Despite the fact that the world has tons of wiki managers/back-ends, i felt compelled hack one of my own together. The initial inspiration for this came from the Fossil, an SCM which integrates source control, a wiki, and bug-tracking into a single application binary which can be used from the command line, a standalone web server, or as a CGI on an arbitrary web hoster. (i host many of my own projects using Fossil CGI over on fossil.wanderinghorse.net.) Through my use of fossil, i’ve come accustomed to maintaining non-API project documentation in a wiki, and love the ease-of-documentation this gives me (i’m a documentation maniac). Despite my love for fossil, however, i always felt that i was betraying the only wiki syntax i really like - the one used by Google Code. Since fossil doesn’t provide the features i need to replace its wiki handler with one of my own… you guessed it (or read it in the first line of this post)… i wrote a new wiki back-end.
In April i started work on whiki (the WanderingHorse.net Wiki), a “different sort” of wiki back-end, and it is now in a functional state (hosting three live wikis as of 17 May 2011). Like most wiki back-ends, it uses a database (sqlite3 or MySQLv5) to store its pages. What differentiates whiki from other wiki back-ends is:
- It is implemented in C and runs as a CGI application (or, to some degree, from the command line). i’m not personally aware of any other wiki manager/back-end implemented in C.
- It consumes and produces only JSON data. Requests are sent in the form of simple HTTP GET or (for more complex requests) POST requests (with JSON payload data) and responses are in the form of a JSON object tree.
- It has no “native” wiki format. Instead it tags each wiki page with a “content type” label (e.g. “text/plain” or “wiki/googlecode”), and applications can use that hint to determine how they should render a given page. Client applications can, with little effort, support multiple content types in the same logical wiki (e.g. plain text, source code (to be syntax-highlighted by the renderer), HTML, or even multiple wiki formats).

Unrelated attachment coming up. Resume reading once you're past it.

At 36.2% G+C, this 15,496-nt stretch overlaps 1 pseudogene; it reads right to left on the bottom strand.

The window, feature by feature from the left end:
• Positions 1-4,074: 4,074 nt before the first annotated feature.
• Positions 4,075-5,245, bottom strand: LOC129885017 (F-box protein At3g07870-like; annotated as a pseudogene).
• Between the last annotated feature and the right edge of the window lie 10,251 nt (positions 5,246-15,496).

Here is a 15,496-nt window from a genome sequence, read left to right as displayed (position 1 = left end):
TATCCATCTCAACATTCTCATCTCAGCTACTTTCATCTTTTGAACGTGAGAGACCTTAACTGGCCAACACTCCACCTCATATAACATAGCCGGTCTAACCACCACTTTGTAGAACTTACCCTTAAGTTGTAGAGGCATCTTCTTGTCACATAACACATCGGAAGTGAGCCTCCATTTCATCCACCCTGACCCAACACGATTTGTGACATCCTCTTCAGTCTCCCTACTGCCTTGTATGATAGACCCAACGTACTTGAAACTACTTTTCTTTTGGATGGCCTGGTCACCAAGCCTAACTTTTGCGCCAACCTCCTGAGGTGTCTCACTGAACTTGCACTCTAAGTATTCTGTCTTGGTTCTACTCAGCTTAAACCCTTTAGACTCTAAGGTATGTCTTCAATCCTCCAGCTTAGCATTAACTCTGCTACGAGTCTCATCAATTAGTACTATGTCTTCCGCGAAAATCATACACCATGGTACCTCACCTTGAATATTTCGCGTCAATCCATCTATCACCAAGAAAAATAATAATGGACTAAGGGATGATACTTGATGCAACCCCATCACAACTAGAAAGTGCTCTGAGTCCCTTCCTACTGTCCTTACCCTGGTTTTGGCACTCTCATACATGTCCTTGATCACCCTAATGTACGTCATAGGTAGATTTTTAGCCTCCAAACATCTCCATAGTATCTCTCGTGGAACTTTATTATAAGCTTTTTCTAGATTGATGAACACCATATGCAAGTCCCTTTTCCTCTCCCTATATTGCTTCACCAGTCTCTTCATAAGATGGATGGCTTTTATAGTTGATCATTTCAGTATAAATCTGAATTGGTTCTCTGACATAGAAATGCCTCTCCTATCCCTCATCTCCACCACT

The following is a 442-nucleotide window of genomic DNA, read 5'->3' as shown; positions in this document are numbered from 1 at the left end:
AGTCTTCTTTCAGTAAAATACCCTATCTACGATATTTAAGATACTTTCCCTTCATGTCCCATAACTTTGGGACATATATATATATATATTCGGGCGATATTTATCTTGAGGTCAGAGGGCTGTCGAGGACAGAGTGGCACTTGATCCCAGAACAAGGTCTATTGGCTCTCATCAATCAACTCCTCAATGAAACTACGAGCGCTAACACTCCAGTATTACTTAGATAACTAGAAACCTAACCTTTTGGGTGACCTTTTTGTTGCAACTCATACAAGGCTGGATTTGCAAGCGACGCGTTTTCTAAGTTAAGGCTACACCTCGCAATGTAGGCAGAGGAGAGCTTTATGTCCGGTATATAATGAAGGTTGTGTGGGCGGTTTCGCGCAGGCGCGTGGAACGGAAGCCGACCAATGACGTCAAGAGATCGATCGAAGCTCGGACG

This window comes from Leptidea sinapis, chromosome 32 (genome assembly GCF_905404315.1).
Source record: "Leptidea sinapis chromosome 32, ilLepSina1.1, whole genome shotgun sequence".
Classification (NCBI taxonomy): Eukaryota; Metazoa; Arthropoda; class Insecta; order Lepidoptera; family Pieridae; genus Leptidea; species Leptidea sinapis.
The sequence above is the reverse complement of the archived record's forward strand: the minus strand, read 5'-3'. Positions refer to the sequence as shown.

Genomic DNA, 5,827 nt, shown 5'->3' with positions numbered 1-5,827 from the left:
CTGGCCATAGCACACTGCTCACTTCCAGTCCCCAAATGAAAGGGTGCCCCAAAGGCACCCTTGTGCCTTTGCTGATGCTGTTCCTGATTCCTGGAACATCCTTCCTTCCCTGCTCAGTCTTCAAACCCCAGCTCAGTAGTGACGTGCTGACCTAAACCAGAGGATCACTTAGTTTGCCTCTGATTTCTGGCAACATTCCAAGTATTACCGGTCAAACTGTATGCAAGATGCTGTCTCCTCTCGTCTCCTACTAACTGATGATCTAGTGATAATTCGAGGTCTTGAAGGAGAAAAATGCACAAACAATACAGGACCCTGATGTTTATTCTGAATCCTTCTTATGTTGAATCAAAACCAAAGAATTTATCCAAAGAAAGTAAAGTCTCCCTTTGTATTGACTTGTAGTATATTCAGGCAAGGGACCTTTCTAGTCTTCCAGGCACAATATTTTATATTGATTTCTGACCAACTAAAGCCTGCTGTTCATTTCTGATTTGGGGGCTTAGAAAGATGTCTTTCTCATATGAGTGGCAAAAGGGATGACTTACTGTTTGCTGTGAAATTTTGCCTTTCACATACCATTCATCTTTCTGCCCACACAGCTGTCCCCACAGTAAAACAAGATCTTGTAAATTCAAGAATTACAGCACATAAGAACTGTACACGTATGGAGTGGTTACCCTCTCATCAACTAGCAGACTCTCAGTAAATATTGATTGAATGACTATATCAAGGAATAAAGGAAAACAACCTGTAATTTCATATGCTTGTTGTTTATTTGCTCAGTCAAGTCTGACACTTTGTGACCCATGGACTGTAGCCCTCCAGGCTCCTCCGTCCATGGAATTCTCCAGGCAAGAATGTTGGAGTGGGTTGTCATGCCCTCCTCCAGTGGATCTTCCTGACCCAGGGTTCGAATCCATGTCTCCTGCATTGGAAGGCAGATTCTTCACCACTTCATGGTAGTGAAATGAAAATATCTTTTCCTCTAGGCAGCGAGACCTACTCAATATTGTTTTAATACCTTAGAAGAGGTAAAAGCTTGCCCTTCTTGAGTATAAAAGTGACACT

- It allows clients to attach arbitrary JSON data to each page. This can be used for any number of things, e.g. implementing “tags”, marking certain pages as “featured” or “important”, defining intra-page relationships (e.g. for rendering a hierarchical menu), or flagging a certain page as the “home page.”
whiki is not, and will never, be an industrial-strength back-end like the one used to power Wikipedia (or any number of other large wikis). It is intended to supplant my fossil-based wikis (meaning anywhere from 5 to 20 pages or so). It is also missing some features which would certainly be of critical importance to many potential users. e.g. it has no search functionality, only two access levels (all or nothing), and has no support for storing historical versions of each page. (With another contributor or three we could fix those shortcomings, but i personally have relatively little need of them.)
If the following applies to you:
- You’re an eccentric C hacker who wants to host his own small wiki but doesn’t want to use PHP or…
- You’re a lone hacker who wants to an easy way to host wiki-style documentation for one of his pet projects or…
- You currently use Fossil but aren’t quite satisfied with its wiki
… and you have the ability to compile and run C applications on your web hoster…
Then whiki just might be slightly interesting for you:
—– stephan beal